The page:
‘Disengagement an intricate process, needs constant verification’: Army
The government’s high-powered China Study Group (CSG) on Wednesday reviewed the latest developments in eastern Ladakh, with focus on the next stage of disengagement between the Indian and Chinese armies following the 14-hour meeting between senior military commanders.Updated: Jul 16, 2020 13:33 IST
India and China remain committed to “complete disengagement” which is an “intricate process” and “requires constant verification”, the Indian Army said in a statement on Thursday, two days after senior military commanders from both sides met at Chushul to discuss the road map for reducing tensions along the contested Line of Actual Control (LAC).
“The senior commanders reviewed the progress on implementation of the first phase of disengagement and discussed further steps to ensure complete disengagement,” army spokesperson Colonel Aman Anand said.
The government’s high-powered China Study Group (CSG) on Wednesday reviewed the latest developments in eastern Ladakh, with focus on the next stage of disengagement between the Indian and Chinese armies following the 14-hour meeting between senior military commanders.
“The two sides remain committed to the objective of complete disengagement. This process is intricate and requires constant verification. They are taking it forward through regular meetings at diplomatic and military level,” Anand said in the statement. He said India and China have been engaged in discussions through established military and diplomatic channels to address the prevailing situation along the LAC.
On the fourth meeting between the senior commanders on July 14, he said the engagement was consistent with the consensus reached between the Special Representatives of India and China on July 5 to discuss complete disengagement.
The CSG, which is the apex policy advisor to the government on China, on Wednesday evaluated the proposals and counter-proposals discussed at the corps commander-level talks before charting out the course for the next round of disengagement that is expected to begin in the Finger Area near Pangong Tso.
The focus of the current round of military talks is to hammer out a consensus on easing tensions between the two armies in the Finger Area and Depsang plains as well as pulling back weapons and equipment from friction points in other sectors.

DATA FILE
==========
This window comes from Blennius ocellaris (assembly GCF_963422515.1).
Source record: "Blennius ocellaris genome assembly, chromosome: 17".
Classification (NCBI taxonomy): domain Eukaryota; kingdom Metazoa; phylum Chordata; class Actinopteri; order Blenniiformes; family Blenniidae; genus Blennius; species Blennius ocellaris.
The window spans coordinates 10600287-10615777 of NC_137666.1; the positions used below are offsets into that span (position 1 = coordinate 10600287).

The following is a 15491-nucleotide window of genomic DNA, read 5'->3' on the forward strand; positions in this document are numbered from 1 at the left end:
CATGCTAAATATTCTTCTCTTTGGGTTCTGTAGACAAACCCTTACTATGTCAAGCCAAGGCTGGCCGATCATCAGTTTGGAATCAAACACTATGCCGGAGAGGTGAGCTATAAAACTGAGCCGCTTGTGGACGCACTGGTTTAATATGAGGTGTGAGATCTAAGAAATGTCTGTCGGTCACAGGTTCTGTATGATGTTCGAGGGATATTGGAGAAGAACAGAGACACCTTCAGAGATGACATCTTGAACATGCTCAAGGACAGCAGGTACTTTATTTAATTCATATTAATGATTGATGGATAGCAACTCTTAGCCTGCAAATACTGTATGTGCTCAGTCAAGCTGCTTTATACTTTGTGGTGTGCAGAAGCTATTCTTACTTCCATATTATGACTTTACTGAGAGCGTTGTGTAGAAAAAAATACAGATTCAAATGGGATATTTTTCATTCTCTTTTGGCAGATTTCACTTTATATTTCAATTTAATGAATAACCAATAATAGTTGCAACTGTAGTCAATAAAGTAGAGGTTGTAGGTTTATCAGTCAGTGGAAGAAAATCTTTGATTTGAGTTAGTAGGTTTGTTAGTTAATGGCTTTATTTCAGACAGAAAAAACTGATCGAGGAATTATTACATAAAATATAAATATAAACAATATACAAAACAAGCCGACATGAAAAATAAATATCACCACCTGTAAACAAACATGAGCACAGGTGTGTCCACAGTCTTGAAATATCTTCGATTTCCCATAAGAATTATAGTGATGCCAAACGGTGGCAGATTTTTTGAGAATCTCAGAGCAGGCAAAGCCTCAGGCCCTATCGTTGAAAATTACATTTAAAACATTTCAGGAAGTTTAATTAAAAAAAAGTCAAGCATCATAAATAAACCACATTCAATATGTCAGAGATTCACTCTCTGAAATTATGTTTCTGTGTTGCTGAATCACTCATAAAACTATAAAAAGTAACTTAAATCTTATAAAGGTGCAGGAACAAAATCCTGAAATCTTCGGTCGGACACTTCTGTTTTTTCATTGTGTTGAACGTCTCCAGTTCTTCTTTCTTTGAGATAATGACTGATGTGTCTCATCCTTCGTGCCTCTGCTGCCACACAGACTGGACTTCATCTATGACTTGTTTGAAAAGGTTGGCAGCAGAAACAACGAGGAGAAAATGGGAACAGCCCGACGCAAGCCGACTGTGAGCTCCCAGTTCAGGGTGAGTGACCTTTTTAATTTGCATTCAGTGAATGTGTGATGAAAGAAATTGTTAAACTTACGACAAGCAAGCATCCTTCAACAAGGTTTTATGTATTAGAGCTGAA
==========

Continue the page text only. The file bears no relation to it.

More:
“The involvement of the CSG reflects a synergised approach and response. India is minutely evaluating all aspects of disengagement, which will be a lengthy and laborious process,” said Lieutenant General Vinod Bhatia (retd), a former director general of military operations.
A fifth meeting between delegations led by Lieutenant General Harinder Singh, commander of the Leh-based 14 Corps, and Major General Liu Lin, commander of the South Xinjiang military region could take place soon to discuss different aspects of disengagement, officials said.
Even as disengagement and de-escalation is being discussed and monitored in the highest echelons of the government, defence minister Rajnath Singh will visit Ladakh for a security review on July 17. Singh will also visit forward areas in Jammu and Kashmir on July 18. Army chief General Manoj Mukund Naravane will accompany the minister on the two-day tour.
The military is keeping a strict vigil on the western front to deter Pakistan from fishing in troubled waters and prevent what could turn out to be a two-front conflict, as reported by Hindustan Times on July 2.
The minister will visit Ladakh two weeks after Prime Minister Narendra Modi made an unscheduled visit to the sector on July 3. The PM then declared that the “era of expansionism” is over, sending a strong signal to China about India’s determination to defend its borders.
The July 14 meeting was the fourth round of talks between the corps commander-ranked officers of the two armies who made previous attempts to reduce tensions along the border on June 6, June 22 and June 30.
Negotiations are expected to be far harder this time as the continued presence of the PLA in the Finger Area and the Depsang sector could be the sticking point in the talks.
In Tuesday’s talks, the agenda included the step-wise withdrawal of weapons and equipment to mutually agreed distances from all friction areas along the LAC and thinning the military buildup in the region.
The military dialogue will be followed by another meeting of the Working Mechanism for Consultation and Coordination (WMCC) on border affairs. The military commanders set the time-frame and method of disengagement while the WMCC monitors the process.
The disengagement effort involves rival troops pulling back a specified distance from face-off sites, with further retreat taking place in phases as the plan progresses on a verifiable basis on the ground every 72 hours by both sides.
The military build-up in Indian and Chinese depth areas hasn’t thinned, with both sides keeping their guard up. The deployment of thousands of soldiers, fighter jets, helicopters, tanks, artillery guns, missile systems and air defence weapons continues in the region.